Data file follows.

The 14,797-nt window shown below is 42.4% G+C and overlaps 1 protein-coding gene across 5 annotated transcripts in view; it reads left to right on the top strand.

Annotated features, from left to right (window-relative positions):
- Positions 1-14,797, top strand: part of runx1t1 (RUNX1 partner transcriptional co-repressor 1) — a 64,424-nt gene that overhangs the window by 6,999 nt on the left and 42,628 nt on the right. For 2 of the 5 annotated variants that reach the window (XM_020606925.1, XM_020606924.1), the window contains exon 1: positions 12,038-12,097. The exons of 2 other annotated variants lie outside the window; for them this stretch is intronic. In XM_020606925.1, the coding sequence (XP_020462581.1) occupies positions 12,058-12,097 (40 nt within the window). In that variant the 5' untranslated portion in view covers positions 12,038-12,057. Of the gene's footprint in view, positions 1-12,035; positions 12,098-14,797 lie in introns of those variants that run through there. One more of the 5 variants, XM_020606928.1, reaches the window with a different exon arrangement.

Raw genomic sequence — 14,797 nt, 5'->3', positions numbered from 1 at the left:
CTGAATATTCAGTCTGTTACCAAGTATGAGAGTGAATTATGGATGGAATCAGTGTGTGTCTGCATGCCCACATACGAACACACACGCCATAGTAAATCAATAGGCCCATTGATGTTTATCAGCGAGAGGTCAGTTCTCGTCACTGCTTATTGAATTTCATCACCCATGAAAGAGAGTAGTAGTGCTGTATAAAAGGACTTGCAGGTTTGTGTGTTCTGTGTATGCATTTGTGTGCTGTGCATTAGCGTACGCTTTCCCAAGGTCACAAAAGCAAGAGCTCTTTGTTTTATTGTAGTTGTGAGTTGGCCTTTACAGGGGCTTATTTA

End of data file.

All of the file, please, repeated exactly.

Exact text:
The 14,797-nt window shown below is 42.4% G+C and overlaps 1 protein-coding gene across 5 annotated transcripts in view; it reads left to right on the top strand.

Annotated features, from left to right (window-relative positions):
- Positions 1-14,797, top strand: part of runx1t1 (RUNX1 partner transcriptional co-repressor 1) — a 64,424-nt gene that overhangs the window by 6,999 nt on the left and 42,628 nt on the right. For 2 of the 5 annotated variants that reach the window (XM_020606925.1, XM_020606924.1), the window contains exon 1: positions 12,038-12,097. The exons of 2 other annotated variants lie outside the window; for them this stretch is intronic. In XM_020606925.1, the coding sequence (XP_020462581.1) occupies positions 12,058-12,097 (40 nt within the window). In that variant the 5' untranslated portion in view covers positions 12,038-12,057. Of the gene's footprint in view, positions 1-12,035; positions 12,098-14,797 lie in introns of those variants that run through there. One more of the 5 variants, XM_020606928.1, reaches the window with a different exon arrangement.

Raw genomic sequence — 14,797 nt, 5'->3', positions numbered from 1 at the left:
CTGAATATTCAGTCTGTTACCAAGTATGAGAGTGAATTATGGATGGAATCAGTGTGTGTCTGCATGCCCACATACGAACACACACGCCATAGTAAATCAATAGGCCCATTGATGTTTATCAGCGAGAGGTCAGTTCTCGTCACTGCTTATTGAATTTCATCACCCATGAAAGAGAGTAGTAGTGCTGTATAAAAGGACTTGCAGGTTTGTGTGTTCTGTGTATGCATTTGTGTGCTGTGCATTAGCGTACGCTTTCCCAAGGTCACAAAAGCAAGAGCTCTTTGTTTTATTGTAGTTGTGAGTTGGCCTTTACAGGGGCTTATTTA